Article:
I agree, partially, to the post here. Blogosphere is the counter-narrative to the mainstream publications. I am not sure how it helps an oncologist to “land a job” by writing excessively and obsessively. However, it helps my order of thinking.
If a user relies on Twitter or social media tools to gain “traction” or even distribution, it is a sad mistake. 2013 was the day when Google killed off RSS feeds and that’s the day, I realised, was the death knell for open access. I still remember, it had an awesome tool to measure the impact of the shares across the Internet. That tool was acquired, killed and the maybe the creators left Google or got ensnared in its labyrinthine bureaucracy.
There was an interesting phenomenon called as “ping-backs” where one blogger realized how the links were being fed to the content and authors formed blog rolls. In this age of Instagram, it would be impossible to go back to how the Internet culture evolved. WordPress was the dominant platform and had openness towards it. We used to vie to get on the blog roll.
I think (and strongly believe) that purpose of blogging isn’t “gaining subscribers” but it is a fantastic exercise to keep writing and overcome the block. If you get stuck in the rut of gaming newsletters and tracking the “newsletter opens”, it only distracts you from the original purpose of creating content.
I link to the interesting articles with my commentary on top. It is to signal the reader to other content being put out in the open (or behind paywalls). It is a “filtration exercise” to add value to the reader (and to myself) in several ways. I agree that creating an ecosystem has its advantages (in terms of perhaps an illusory recognition) or by being able to suck out money (AKA subscriptions) but if anyone is relying on this mode of earning, they need to get a real job. I am not dissing the indie publishers or the new wave of “reader-funded-journalism”. Those are different contexts. But newsletters or other invasive means shouldn’t be at the cost of someone’s privacy.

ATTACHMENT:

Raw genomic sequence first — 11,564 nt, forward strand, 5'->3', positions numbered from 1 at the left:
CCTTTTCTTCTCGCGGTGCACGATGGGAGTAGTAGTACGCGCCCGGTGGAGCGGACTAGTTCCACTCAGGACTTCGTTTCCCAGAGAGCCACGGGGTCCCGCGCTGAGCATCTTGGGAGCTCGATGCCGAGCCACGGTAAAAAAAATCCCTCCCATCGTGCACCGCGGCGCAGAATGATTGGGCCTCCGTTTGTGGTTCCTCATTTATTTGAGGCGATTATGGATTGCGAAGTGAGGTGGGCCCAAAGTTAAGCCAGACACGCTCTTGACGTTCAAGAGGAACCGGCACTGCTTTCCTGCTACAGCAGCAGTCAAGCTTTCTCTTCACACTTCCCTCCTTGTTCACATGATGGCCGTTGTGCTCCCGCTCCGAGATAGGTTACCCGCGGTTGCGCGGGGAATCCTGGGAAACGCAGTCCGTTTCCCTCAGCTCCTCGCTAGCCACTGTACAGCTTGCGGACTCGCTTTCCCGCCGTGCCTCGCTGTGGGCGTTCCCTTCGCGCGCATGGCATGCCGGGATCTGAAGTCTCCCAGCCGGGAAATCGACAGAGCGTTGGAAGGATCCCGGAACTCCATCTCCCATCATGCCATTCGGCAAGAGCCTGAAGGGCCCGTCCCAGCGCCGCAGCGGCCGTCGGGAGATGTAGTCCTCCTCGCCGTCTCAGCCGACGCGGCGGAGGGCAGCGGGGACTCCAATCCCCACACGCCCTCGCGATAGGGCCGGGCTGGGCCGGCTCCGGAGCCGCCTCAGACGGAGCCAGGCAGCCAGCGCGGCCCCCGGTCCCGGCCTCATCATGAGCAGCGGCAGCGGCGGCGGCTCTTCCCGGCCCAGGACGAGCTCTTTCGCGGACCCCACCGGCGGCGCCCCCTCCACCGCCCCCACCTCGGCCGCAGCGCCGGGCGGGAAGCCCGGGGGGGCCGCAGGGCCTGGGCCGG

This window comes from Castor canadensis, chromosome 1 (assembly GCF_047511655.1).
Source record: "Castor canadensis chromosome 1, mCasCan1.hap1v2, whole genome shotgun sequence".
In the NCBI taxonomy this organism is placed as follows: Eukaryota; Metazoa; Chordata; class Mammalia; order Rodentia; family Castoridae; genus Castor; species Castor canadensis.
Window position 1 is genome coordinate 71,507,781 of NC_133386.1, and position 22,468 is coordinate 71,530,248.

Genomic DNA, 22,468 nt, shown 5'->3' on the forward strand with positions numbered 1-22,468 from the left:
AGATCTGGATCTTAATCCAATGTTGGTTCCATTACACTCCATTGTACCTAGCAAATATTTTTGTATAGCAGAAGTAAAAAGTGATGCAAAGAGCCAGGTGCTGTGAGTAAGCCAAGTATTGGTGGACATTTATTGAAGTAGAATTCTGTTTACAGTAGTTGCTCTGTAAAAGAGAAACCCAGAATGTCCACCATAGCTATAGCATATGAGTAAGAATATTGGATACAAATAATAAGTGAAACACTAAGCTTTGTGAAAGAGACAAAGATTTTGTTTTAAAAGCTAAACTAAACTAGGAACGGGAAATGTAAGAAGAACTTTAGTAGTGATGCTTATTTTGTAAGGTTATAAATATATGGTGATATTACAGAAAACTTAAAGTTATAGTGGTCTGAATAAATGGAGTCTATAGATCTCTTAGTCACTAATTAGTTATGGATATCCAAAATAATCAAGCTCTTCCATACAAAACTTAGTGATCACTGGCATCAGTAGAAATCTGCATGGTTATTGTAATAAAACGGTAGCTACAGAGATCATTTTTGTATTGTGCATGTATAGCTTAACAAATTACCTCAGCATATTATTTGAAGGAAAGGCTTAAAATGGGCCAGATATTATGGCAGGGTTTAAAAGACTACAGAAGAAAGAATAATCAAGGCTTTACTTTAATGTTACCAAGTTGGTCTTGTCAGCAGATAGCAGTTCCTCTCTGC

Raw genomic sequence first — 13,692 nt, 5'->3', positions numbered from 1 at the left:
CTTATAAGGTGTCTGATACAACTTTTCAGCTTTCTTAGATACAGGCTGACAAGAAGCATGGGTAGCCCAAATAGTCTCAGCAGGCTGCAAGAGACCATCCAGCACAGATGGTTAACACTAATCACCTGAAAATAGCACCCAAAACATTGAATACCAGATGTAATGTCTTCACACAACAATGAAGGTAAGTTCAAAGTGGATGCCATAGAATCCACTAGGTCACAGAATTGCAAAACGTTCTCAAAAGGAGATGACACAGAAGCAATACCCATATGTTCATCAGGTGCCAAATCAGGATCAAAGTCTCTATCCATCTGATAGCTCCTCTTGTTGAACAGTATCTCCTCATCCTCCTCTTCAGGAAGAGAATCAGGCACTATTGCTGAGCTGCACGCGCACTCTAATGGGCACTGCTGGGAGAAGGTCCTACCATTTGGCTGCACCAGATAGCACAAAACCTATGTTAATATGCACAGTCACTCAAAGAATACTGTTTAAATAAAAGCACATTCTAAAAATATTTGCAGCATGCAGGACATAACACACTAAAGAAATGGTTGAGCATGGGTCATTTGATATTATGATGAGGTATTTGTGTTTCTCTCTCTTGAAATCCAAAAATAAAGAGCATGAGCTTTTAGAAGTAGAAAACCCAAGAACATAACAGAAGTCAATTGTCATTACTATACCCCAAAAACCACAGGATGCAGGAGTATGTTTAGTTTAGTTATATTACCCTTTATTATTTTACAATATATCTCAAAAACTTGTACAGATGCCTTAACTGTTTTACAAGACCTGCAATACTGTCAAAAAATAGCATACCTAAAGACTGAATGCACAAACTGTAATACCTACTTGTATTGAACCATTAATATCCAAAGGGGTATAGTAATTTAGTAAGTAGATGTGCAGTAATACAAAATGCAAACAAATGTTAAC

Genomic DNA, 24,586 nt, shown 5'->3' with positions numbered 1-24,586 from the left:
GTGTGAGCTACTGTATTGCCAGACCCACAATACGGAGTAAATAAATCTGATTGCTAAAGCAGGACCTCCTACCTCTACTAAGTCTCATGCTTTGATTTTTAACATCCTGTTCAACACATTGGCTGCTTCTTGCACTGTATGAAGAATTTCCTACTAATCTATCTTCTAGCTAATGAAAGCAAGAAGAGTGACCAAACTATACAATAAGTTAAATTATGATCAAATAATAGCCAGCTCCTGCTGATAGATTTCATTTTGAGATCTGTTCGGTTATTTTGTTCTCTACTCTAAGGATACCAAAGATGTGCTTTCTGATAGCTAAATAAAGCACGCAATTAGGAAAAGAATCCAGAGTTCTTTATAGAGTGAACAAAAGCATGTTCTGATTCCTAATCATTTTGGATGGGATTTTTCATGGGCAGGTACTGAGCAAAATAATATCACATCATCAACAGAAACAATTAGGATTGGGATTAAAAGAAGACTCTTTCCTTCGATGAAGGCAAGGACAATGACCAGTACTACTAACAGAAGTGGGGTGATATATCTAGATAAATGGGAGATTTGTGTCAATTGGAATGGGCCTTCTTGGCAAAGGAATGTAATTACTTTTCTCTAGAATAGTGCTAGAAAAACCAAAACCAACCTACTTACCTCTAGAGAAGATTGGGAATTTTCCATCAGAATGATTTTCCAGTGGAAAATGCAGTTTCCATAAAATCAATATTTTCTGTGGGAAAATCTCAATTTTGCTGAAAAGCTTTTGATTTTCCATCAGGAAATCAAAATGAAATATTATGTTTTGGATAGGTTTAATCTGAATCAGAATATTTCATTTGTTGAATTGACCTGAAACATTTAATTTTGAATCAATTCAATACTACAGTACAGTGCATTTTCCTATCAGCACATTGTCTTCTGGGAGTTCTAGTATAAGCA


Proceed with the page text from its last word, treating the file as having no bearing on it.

The blogosphere on the web is like algae on the sea. It is quite hard to see it from the surface but it provides a lot of the oxigen we need and serve as natural habitat, nutrient, and nursery for enormous and diverse ecosystems. So is the blogosphere. Lots of the people you know about started as bloggers. Many of the cool startups and tech used everywhere begun as just a developer and their blog. It is in small, owned, platforms like personal blogs that long form text and projects take shape over time. There is imense value in it and the web would be a wasteland if blogs were gone. There would be still stuff on the web, but the oxigen, that life force of an internet made by people and for people, would not be there.The hard part of blogging is not writing, it is sharing your post